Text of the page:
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Self-Esteem in the Age of Social Media

Social media can be a wonderful thing. It offers us opportunities to stay connected to far-away loved ones, gives us a platform for our passions, and fuels new creativity and career opportunities. It's called social media. So it keeps us happily connected to our society, right?

Maybe not. Amanda Forest and her adviser Joanne Wood conducted a study at the University of Waterloo in 2012 concerning the ties between low self-esteem and Facebook usage. They found that people who thought of Facebook as a safe place to express thoughts often struggled with low self-esteem and a negative outlook.

It's possible that social media platforms encourage people suffering from low self-esteem or social anxiety to draw further away from face-to-face interaction that might be difficult for them.

In fact, a University in Sweden found evidence to suggest that our self-esteem and Facebook usage, either negative or positive, was negatively correlated; as Facebook usage goes up, our self-esteem goes down.  Women were more likely to show this pattern, and were more likely to use Facebook to discuss their unhappiness.

Putting your thoughts and feelings on pen and paper can be a great way to process negative emotions, so why is it that expressing our worries in the virtual web of society is tied to low self-esteem? Having a Facebook profile is similar to having a billboard about yourself that you change and update regularly. While everyone has their down days, those of us who are typically more well adjusted would use our own personal billboard to advertise our best side, and save the more vulnerable pieces of our story for the closer, more intimate connections we have in our family and best friends.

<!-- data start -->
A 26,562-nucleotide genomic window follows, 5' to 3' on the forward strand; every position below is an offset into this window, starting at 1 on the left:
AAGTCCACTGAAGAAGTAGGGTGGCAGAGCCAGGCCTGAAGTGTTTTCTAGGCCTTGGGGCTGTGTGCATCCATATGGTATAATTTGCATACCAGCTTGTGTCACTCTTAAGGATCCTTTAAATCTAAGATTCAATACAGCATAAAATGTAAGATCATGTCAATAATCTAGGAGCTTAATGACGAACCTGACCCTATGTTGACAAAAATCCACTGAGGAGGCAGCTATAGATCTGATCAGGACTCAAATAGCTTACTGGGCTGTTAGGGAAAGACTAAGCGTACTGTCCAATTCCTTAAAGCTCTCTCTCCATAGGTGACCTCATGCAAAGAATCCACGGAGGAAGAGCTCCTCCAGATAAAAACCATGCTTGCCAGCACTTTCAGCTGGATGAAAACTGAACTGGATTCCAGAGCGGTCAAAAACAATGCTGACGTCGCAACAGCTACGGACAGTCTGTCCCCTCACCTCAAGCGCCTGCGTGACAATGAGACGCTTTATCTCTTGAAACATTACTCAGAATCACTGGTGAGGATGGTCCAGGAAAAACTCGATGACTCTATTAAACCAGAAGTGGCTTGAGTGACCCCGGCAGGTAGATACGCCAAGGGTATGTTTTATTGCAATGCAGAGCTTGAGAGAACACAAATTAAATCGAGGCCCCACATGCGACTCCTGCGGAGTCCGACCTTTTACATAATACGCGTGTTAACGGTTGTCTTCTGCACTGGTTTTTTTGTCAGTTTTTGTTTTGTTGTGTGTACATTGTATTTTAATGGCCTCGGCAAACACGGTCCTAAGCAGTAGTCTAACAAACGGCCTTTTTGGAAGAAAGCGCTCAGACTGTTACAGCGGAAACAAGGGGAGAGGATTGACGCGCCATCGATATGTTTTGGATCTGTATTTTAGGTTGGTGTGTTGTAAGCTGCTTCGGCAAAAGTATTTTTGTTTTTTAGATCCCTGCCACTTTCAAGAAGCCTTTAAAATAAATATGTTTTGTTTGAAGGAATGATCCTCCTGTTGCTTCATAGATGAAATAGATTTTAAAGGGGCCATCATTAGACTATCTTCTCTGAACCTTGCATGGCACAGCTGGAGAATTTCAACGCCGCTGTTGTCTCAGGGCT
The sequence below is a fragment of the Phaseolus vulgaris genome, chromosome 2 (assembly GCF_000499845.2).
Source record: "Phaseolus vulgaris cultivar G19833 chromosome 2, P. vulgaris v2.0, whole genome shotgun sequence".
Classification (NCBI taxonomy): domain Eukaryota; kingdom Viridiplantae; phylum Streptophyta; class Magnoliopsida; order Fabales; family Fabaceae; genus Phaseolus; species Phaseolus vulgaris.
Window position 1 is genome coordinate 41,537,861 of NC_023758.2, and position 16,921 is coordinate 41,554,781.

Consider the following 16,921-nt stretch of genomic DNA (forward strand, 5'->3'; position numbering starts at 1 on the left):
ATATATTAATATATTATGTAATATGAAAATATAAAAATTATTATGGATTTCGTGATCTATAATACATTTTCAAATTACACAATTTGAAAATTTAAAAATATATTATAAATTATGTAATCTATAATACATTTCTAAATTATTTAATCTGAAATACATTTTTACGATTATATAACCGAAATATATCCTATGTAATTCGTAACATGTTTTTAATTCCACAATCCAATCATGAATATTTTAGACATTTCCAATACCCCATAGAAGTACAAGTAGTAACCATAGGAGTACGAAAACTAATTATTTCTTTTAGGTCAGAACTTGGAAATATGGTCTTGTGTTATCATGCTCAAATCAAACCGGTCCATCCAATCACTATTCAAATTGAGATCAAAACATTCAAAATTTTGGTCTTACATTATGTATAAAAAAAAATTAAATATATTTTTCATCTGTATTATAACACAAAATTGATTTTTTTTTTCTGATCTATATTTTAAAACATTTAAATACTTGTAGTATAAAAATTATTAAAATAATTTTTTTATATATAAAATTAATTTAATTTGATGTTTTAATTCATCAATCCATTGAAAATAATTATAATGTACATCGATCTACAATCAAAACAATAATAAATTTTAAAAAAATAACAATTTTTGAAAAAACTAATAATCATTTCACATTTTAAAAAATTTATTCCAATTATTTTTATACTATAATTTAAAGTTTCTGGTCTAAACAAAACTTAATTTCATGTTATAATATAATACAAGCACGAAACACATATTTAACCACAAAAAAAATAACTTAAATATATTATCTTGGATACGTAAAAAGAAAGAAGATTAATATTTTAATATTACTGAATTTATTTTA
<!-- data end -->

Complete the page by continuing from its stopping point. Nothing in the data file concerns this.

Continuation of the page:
Someone who is feeling isolated and alone in their life, discouraged from the vulnerability that is so crucial for these close friendships, might use Facebook to find connection while allowing them to avoid their struggles with social anxiety. Furthermore, the constant perusal of other people's achievements that Facebook, Twitter and Instagram make all too possible, can perpetuate the vortex of comparison that often fuels our negative self judgements.

So what's the moral of the story? Facebook and social media may seem like a great outlet for our struggles, an easy way to connect with others while remaining safely behind a screen, but it's not a substitute for one-on-one connection. In fact, the assumption that it is might be more dangerous than you think.

So, while we'd love for you to like us on Facebook, we'd also love for you to give us a call and come chat about any self-esteem issues this post has stirred up!

Happy surfing, Facebookers!